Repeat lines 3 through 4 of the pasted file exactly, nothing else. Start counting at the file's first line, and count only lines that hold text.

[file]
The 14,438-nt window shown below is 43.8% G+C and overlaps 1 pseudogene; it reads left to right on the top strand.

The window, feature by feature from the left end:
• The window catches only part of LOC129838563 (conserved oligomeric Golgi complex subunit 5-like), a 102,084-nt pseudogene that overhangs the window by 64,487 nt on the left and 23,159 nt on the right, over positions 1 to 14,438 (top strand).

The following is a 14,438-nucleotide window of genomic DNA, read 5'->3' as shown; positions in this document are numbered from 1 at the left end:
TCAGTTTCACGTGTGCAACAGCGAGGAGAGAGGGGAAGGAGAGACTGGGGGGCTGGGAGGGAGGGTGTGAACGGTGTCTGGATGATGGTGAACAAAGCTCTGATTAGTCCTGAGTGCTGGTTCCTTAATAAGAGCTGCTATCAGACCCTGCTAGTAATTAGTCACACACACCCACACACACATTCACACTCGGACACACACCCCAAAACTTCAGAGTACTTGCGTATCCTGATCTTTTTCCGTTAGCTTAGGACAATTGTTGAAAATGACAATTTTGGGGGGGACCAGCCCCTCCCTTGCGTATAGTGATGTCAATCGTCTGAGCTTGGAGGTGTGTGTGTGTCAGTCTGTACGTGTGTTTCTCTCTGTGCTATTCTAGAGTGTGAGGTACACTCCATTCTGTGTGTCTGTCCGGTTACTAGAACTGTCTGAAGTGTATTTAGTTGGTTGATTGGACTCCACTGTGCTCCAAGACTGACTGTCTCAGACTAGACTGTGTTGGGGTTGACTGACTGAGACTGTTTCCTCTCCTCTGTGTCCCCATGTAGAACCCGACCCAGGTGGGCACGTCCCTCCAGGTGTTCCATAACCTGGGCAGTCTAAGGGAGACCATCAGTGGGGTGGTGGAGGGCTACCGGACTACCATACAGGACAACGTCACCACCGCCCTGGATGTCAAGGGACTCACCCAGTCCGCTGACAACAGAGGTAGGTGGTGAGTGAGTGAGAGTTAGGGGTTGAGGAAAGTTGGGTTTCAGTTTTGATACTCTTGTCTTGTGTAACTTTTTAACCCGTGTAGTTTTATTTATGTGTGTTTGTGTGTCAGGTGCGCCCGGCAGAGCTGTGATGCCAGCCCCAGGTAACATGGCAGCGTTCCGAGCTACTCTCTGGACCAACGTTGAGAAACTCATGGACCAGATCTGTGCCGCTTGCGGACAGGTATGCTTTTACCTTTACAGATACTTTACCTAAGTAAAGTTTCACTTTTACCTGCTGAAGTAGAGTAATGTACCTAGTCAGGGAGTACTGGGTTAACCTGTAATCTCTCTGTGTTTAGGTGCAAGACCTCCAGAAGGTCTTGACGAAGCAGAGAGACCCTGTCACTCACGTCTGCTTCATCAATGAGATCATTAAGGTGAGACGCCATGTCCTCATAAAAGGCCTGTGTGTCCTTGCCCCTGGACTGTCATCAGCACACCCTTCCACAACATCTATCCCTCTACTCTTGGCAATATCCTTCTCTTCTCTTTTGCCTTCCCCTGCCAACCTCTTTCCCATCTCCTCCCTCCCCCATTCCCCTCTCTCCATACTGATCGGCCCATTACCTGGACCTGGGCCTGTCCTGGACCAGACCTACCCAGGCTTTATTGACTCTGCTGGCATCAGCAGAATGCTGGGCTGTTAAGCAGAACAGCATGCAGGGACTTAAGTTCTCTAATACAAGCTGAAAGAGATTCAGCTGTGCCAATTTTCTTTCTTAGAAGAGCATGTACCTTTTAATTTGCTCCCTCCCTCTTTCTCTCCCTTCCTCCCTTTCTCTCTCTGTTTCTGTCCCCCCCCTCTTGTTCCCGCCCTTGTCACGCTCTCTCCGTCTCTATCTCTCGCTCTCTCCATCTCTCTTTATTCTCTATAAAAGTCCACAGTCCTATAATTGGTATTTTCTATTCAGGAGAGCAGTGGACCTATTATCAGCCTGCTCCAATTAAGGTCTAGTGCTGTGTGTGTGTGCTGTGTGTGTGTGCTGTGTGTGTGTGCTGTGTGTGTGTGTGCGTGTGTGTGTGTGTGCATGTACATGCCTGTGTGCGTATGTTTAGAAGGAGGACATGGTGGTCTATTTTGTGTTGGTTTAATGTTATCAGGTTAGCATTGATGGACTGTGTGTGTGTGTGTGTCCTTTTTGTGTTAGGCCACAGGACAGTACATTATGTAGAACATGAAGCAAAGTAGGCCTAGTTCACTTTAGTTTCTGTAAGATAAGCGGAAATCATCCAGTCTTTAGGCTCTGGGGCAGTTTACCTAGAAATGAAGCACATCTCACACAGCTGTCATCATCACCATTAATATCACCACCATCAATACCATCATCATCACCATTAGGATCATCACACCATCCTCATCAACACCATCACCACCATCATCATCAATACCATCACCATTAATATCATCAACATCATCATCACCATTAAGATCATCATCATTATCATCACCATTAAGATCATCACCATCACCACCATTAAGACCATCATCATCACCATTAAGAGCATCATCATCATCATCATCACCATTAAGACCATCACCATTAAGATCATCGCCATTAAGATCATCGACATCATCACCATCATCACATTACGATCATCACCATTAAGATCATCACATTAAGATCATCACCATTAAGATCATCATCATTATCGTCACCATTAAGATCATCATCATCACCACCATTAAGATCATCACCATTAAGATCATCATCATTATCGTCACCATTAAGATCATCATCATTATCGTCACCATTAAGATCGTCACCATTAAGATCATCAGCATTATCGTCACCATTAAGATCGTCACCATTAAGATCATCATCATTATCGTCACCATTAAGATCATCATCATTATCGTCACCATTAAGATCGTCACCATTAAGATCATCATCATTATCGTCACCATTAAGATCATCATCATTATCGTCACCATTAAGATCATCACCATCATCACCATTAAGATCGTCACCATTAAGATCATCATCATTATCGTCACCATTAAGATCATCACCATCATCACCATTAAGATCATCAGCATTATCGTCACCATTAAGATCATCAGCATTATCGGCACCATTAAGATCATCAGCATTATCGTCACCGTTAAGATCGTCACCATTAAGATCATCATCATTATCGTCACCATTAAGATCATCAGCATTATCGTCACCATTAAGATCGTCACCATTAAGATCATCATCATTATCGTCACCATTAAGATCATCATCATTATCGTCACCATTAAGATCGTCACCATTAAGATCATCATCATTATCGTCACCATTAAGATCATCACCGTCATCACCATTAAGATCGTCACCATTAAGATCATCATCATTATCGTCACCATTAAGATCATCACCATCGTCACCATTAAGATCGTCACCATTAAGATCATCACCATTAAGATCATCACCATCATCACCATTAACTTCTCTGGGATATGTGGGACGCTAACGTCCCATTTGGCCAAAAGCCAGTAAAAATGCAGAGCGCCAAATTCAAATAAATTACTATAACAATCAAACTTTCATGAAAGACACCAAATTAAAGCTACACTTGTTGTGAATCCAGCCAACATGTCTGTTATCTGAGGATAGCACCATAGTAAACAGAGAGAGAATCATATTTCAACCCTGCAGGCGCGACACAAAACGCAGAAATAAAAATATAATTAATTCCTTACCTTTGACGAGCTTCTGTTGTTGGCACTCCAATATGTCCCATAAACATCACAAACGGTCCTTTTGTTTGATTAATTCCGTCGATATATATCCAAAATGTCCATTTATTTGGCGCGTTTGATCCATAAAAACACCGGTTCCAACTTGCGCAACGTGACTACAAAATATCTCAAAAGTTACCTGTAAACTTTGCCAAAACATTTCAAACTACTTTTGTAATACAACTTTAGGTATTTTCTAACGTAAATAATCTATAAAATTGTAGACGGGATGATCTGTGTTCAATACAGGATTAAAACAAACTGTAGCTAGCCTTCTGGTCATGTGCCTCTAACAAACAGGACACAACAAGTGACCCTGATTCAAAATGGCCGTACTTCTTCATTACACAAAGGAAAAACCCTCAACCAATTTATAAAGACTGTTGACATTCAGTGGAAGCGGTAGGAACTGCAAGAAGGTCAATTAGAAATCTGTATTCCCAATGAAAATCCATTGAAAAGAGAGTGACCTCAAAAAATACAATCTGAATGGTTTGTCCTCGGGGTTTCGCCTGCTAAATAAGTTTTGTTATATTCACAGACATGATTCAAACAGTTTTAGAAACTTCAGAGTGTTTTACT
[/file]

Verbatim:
• The window catches only part of LOC129838563 (conserved oligomeric Golgi complex subunit 5-like), a 102,084-nt pseudogene that overhangs the window by 64,487 nt on the left and 23,159 nt on the right, over positions 1 to 14,438 (top strand).

The following is a 14,438-nucleotide window of genomic DNA, read 5'->3' as shown; positions in this document are numbered from 1 at the left end: